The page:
The most common way to establish tube length after hydroforming is by cutting or shearing the tube to a specified dimension; however, cutting out this step can reduce scrap. A new method designed to eliminate this step combines forming the end of a tube to resemble its final form with using a hydroform die to correct end position variations off the bender. While this approach eliminates the final shear trim operation, it also presents new challenges.
Hydroforming has become a competitive metal forming method and has succeeded in many applications because of its weight- and cost-saving attributes, elimination of joining operations, and ability to offer part design for confined spaces.
July 24, 2003 | By Eric Lundin
F & P Manufacturing Inc., a tier-one automotive components supplier, focused on four areas when it developed a hydroforming line for manufacturing Honda Accord engine cradles. These areas were eliminating end scrap, decoupling the bending machines from the manufacturing line, reducing cycle time, and palletizing parts.
July 10, 2003 | By Dr. Ghafoor Khodayari
It is well-known that tube has become an important material for hydroforming hollow components. The increasing complexity of product structures, particularly in the automotive industry, often requires one or more forming operations before a tube actually is hydroformed. Prebending is one of these forming processes used to prepare tubes for the so-called prebent tube hydroforming.
June 12, 2003 | By Atsushi Shirayori
For hydraulic tube bulging, direct pressure control is the most commonly used process. Pressure control allows engineers to determine the correct capacity hydraulic system and, more importantly, prevent tube rupture. However, inflow control, or control of the volume of fluid inside the tube, theoretically could be another viable hydroforming process. Finite element analysis has shown that inflow control could allow engineers to more accurately predict deformation behavior and therefore enhance the hydroforming process.
April 24, 2003 | By Gary Morphy
The last article in this series noted that variable periphery design, or cross-section expansion, often is thought to be the most important aspect of tube hydroforming design flexibility. Expansion in the hydroforming die commonly is assumed to be the most efficient and most effective method,...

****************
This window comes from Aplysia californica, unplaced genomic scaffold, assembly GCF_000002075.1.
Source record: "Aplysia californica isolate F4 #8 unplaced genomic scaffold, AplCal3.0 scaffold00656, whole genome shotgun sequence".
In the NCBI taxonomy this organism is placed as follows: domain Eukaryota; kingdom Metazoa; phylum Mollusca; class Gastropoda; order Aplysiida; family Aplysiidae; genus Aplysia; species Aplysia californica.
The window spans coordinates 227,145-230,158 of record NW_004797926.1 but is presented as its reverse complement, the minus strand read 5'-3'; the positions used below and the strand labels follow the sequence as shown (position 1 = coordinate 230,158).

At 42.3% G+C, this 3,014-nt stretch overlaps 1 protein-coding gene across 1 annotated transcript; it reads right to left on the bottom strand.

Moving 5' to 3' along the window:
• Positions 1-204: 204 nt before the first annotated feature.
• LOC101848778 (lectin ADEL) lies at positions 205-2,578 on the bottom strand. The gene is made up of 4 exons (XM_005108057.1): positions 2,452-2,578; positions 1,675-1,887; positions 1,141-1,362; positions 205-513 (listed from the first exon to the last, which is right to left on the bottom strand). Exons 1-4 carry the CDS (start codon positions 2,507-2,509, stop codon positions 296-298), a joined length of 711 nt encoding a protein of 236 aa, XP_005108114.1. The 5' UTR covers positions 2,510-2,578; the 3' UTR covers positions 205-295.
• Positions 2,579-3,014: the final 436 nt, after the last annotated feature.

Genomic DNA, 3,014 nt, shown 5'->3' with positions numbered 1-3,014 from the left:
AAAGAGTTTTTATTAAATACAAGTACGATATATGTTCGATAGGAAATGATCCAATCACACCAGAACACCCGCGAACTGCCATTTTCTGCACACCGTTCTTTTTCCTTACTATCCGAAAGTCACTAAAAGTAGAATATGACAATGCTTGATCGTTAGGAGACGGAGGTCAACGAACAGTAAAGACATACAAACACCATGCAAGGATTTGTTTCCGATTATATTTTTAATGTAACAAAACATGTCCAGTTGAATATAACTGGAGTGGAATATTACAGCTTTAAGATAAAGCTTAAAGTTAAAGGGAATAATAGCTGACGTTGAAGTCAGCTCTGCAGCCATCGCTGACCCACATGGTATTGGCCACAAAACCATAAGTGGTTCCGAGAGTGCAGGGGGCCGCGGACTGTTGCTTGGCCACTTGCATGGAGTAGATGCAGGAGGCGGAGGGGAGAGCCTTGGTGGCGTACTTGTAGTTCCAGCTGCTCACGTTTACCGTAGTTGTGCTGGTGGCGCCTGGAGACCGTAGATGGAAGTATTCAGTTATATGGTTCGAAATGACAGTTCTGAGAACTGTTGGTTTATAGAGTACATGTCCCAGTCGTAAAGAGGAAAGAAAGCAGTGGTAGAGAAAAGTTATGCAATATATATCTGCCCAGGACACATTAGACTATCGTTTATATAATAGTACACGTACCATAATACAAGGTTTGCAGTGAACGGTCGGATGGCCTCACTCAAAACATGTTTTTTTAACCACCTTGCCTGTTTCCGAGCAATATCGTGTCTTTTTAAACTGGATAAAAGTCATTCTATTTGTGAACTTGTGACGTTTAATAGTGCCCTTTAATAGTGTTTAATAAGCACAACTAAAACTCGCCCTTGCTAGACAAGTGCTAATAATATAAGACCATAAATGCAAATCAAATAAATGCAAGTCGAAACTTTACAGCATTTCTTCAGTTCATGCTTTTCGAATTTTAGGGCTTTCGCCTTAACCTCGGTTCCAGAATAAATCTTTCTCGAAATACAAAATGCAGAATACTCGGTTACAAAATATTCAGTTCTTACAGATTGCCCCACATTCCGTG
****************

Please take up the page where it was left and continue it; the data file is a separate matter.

March 27, 2003 | By Tom Driggers
Hydroforming is gaining ground in the manufacture of many automotive components,such as pillars, frame rails, and engine cradles. Automakers are finding hydroforming advantageous for forming many smaller parts also. The process is useful for manufacturing an automobile fuel filler tube, which is the expanded portion of a fuel filler assembly where a fuel nozzle is inserted.
October 24, 2002 | By Serhat Kaya
Passenger car fuel tanks have for many years been made out of plastic. To reduce MTBE leaks in the groundwater, the Department of Energy, The State of California, and the Western States Petroleum Association are studying material alternatives such as high-strength steel, stainless steel and aluminum gas tanks.
Comparing and correlating two tests, a common bench test (twist compression) and a straight-tube corner-fill test, simulate hydroforming to find the coefficient of friction.
October 10, 2002 | By Gary Morphy
It's difficult to overemphasize the importance of cross section expansion when you're talking about successful and innovative hydroforming of steel tubing. Overemphasizing one aspect of the tube hydroforming design process can take attention away from others and result in less than optimal design....
October 10, 2002 | By Shrinivas Patil
As tubular hydroforming becomes a competitive process for the mass production of automotive parts, a tube's material properties must be consistent. To predict variations in material properties, many tube producers use the uniaxial tensile test. Because the specimens for the tensile test are collected before a tube is bent and welded, they are not always accurate. To predict variations in tube property accurately, it should be tested under a biaxial state of stress.
September 12, 2002 | By Markus Erras
A new type of hydroforming press was recently developed for sheet applications. The new press incorporates data acquisition and control features for research purposes. Current press frame designs for tube and sheet forming are uneconomic for large forces. This press achieves a clamping force of 100 mN, which is absorbed by a single cast frame with a circumferential pretensioning system.
May 16, 2002 | By Gary Morphy
Design flexibility is something that all automotive designers want, but too often they lack a thorough understanding of what that means—what aspects of design flexibility apply to a certain part and their effect on cost. A methodology often is adopted when (or even before) a part development...
March 14, 2002 | By Nathan Dwyer
This article discusses an approach to predicting failure in hydroforming prebent aluminum tubes. While strains are well researched for stamping sheet, this type of knowledge is lacking for hydroforming tubular components. Because the strains are different—prebent hydroformed tubular parts experience stress in the axial direction during bending, then in the circumferential direction during hydroforming—new methods for predicting failures are necessary. Researching these methods adds to the knowledge base of hydroforming, helping the technology gain further acceptance in manfacturing.
March 14, 2002 | By Srikanth Kulukuru
This article discusses tests that are used to evaluate flow stress in tube and why the uniaxial test is not suitable for this application. It discusses a bulge test, which stresses the tube biaxially, including tooling, software, and analysis tools for evaluating stresses.